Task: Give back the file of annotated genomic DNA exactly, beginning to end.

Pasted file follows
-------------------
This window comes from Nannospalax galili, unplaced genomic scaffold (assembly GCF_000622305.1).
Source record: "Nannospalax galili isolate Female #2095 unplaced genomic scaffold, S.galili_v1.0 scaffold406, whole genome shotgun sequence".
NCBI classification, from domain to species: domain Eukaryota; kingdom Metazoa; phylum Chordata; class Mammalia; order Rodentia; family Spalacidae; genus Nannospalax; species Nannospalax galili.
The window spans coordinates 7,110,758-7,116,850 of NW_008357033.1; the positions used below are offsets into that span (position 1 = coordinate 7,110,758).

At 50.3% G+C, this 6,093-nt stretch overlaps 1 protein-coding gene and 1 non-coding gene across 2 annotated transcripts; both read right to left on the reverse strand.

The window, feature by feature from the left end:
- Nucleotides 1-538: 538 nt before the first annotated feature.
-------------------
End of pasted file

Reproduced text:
This window comes from Nannospalax galili, unplaced genomic scaffold (assembly GCF_000622305.1).
Source record: "Nannospalax galili isolate Female #2095 unplaced genomic scaffold, S.galili_v1.0 scaffold406, whole genome shotgun sequence".
NCBI classification, from domain to species: domain Eukaryota; kingdom Metazoa; phylum Chordata; class Mammalia; order Rodentia; family Spalacidae; genus Nannospalax; species Nannospalax galili.
The window spans coordinates 7,110,758-7,116,850 of NW_008357033.1; the positions used below are offsets into that span (position 1 = coordinate 7,110,758).

At 50.3% G+C, this 6,093-nt stretch overlaps 1 protein-coding gene and 1 non-coding gene across 2 annotated transcripts; both read right to left on the reverse strand.

The window, feature by feature from the left end:
- Nucleotides 1-538: 538 nt before the first annotated feature.